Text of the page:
Finding a job is your job
In part one of this three part series, we explored that you need to be prepared. Part two is about the fact that finding a job is your job. Don't act like you don't have a job, because you do. You don't get a paycheck for it at the end of the month, but it is your full-time job.
An important part of finding your next job is to know yourself. Who are you? What do you love to do? Given your passions, what would be the perfect job? Spend a few days introspecting. Think deeply about who you are and what you want before you start looking, and then focus your search on the kinds of roles you want. For myself, I think of things like, "I want to be awesome and help other people be awesome," and, "I love to lead tech teams, do tech work, and mentor, coach, and train people."
Next, concisely describe yourself. If you had only 30 seconds to introduce yourself, what would you say? Make it clear and powerful. Imagine walking into a store, asking what they sell, and hearing, "Um, I'm not sure, we kind of do X, but we also do Y ..." My concise introduction goes like this:
I am a tech leader. Most recently I was director of engineering at a company building mobile phone apps. I was in charge of the dev team building the apps, and I was in charge of the production op's team that hosted the server side of the apps. I am looking for my next job, project, or consulting gig, either leading tech teams or helping transform a team by showing them how to do Agile really well. Do you know anyone looking for this kind of help?"
Exercise: Write down three things you are passionate about. What are the best jobs for your passions? Now write your concise introduction. Practice your introduction, first by yourself, and then with everyone you meet.
Now that you know yourself, learn how to sell yourself. You are offering your services to potential buyers. You need to market yourself just like any other product or service. You are the salesman and you are the product. Sell yourself!
Start by finding your market. Don't waste your time browsing jobs web sites like Monster or those of large companies, and don't submit your resume through a jobs web site. Instead, identify your professional network and your prospects. Make a list of everyone who might be able to help, including all your former coworkers, the people in your social networks, your phone and email contacts, contacts from previous job searches, neighbors, family, and friends.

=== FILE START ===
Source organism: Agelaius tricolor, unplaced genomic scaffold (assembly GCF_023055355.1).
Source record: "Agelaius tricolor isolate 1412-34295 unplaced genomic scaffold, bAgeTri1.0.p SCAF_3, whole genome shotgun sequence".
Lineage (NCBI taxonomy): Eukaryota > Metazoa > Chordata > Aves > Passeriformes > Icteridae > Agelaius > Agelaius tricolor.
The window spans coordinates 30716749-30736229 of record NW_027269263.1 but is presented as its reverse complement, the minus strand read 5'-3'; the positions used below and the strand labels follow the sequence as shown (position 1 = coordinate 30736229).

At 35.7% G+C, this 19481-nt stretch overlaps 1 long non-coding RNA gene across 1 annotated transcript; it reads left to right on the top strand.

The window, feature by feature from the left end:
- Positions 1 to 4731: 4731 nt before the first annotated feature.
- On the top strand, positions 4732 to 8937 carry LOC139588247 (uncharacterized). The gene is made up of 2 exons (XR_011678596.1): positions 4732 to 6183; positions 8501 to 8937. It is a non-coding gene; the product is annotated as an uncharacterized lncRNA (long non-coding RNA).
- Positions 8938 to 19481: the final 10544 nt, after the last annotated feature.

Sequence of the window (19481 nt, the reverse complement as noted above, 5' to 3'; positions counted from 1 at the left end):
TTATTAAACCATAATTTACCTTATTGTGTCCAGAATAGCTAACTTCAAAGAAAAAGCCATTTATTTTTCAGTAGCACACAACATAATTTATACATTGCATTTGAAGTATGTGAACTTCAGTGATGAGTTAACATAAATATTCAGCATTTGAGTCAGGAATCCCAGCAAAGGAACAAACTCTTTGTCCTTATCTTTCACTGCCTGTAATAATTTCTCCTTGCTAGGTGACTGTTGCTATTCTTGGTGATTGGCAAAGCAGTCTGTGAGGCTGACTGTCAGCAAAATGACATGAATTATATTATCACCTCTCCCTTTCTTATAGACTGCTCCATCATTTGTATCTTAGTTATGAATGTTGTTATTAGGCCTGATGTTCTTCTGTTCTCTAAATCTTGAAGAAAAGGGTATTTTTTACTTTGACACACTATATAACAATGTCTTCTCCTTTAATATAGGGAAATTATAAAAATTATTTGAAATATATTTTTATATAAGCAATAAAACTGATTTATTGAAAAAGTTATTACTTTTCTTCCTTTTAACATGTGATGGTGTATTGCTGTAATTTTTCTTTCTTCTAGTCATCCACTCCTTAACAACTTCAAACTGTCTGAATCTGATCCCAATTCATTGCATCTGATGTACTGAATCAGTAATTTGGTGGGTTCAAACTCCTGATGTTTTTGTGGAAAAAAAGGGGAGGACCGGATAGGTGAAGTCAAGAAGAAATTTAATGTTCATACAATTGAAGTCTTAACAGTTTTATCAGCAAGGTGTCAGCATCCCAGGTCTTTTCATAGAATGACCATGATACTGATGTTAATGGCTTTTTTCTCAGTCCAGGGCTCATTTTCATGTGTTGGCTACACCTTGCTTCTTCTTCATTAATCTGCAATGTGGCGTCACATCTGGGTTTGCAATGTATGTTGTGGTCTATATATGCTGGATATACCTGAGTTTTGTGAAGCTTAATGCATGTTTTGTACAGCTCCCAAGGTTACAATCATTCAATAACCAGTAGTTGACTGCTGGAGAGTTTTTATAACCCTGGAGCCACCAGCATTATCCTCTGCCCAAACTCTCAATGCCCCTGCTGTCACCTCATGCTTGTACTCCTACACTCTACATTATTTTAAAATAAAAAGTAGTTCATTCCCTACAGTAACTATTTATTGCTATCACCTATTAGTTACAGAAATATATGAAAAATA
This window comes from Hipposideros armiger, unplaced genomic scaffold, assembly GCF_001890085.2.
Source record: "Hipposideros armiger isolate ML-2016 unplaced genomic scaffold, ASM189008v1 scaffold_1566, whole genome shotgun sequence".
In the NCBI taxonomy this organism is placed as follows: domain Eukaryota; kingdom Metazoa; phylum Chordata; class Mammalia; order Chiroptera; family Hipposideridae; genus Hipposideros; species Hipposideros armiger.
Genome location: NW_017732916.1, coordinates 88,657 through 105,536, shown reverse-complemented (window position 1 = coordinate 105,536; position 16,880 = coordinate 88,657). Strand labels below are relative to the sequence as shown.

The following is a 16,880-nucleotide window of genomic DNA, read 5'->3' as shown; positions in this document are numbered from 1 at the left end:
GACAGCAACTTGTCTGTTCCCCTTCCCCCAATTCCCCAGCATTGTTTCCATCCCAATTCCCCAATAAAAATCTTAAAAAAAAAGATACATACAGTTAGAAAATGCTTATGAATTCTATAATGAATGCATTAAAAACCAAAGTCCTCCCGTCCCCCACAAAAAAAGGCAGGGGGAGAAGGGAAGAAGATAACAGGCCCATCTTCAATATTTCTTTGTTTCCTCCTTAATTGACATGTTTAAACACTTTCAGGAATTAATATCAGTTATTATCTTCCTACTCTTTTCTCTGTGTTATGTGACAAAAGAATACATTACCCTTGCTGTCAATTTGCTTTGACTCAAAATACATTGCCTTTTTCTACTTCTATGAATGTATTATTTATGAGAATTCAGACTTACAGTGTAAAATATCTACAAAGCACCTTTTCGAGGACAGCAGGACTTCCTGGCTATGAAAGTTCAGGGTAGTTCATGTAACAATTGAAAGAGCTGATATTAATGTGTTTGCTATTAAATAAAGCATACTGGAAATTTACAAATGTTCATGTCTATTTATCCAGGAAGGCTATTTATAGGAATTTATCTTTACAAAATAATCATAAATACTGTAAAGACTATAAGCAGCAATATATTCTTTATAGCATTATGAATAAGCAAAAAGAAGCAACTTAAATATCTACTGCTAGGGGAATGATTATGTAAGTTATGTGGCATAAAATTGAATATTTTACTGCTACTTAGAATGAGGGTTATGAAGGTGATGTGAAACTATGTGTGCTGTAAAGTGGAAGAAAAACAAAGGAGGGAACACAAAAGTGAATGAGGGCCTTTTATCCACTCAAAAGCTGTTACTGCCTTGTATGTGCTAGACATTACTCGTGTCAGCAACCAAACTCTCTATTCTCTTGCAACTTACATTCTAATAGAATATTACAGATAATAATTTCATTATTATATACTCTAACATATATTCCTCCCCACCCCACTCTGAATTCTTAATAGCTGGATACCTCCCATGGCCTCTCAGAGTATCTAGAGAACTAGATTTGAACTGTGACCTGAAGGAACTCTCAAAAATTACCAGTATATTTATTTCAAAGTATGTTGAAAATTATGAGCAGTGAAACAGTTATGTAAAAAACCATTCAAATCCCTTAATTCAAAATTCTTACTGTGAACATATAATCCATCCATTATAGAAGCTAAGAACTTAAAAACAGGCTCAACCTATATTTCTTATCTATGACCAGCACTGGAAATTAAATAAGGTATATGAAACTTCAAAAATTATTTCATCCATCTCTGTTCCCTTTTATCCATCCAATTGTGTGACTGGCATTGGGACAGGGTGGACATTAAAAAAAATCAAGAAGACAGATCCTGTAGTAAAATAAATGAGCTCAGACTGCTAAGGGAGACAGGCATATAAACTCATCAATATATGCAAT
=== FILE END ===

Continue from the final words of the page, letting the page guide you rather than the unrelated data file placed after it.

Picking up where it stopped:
Be persistent, contacting and recontacting people by email, phone, and other media, but don't be a pest. As you talk with people, listen well. Read How to Win Friends and Influence People; the prose is dated and corny, but it is an amazing guide to building and using your network.
Expand your network. Before you attend an industry event, make a list of the people you want to meet. At the event, introduce yourself with your concise introduction, ask for a business card, and offer yours. Always sit next to people you don't know yet, and introduce yourself to them. Be friendly, smile, and say something nice to old friends and new acquaintances. Make sure your business card reinforces your image--you are the real deal; don’t hand out cheap looking, self-printed cards.
Have a great looking resume, and publish it conspicuously on your blog. Recall from Part 1 that publishing a blog is a great way to build your reputation. Having found your blog, make it easy for them to learn more about you.
Is your sales pitch ready? Your spiel starts with your concise introduction. As the conversation progresses, have some good open ended questions ready: What are your biggest problems? How can I help you solve them? What can I do to help you succeed? What do you like least/most about your company?
Know your target salary, but don't share your price until the right moment. When an interviewer asks what your most recently salary was, don’t answer; instead, ask what you would be worth to the prospective company. Prepare for sales objections, such as, "We are a big company, but you've never worked for a big company." Close the deal!
Exercise: Write down the questions you would ask at a job interview. Establish your target salary. Predict and write down the hiring manager’s objections, and write down your responses to the objections.
Do your job
Finding a job is your job, so do your job! Get off your ass and do it full-time, at least 40 hours a week. if you didn't contact at least 20 people today, then you didn't do your job.
Do your homework before every phone call and face to face interview. If your are interviewing for a job called Product Manager, you better damn well know what a Product Manager does. Part of my spiel is, "a great tech leader does three things ..." My spiel is honest--I know myself--and I rehearse it just enough that I sound confident but not fake.
Exercise: You better be prepared for this interview question: "It's your first day at BizCo and you are a JobTitle for Product X; what do you do?" Write down your answer.
Reread part one, and stay tuned for part two of this three part series:
Part 2: Finding a job is your job
Part 3: Don’t change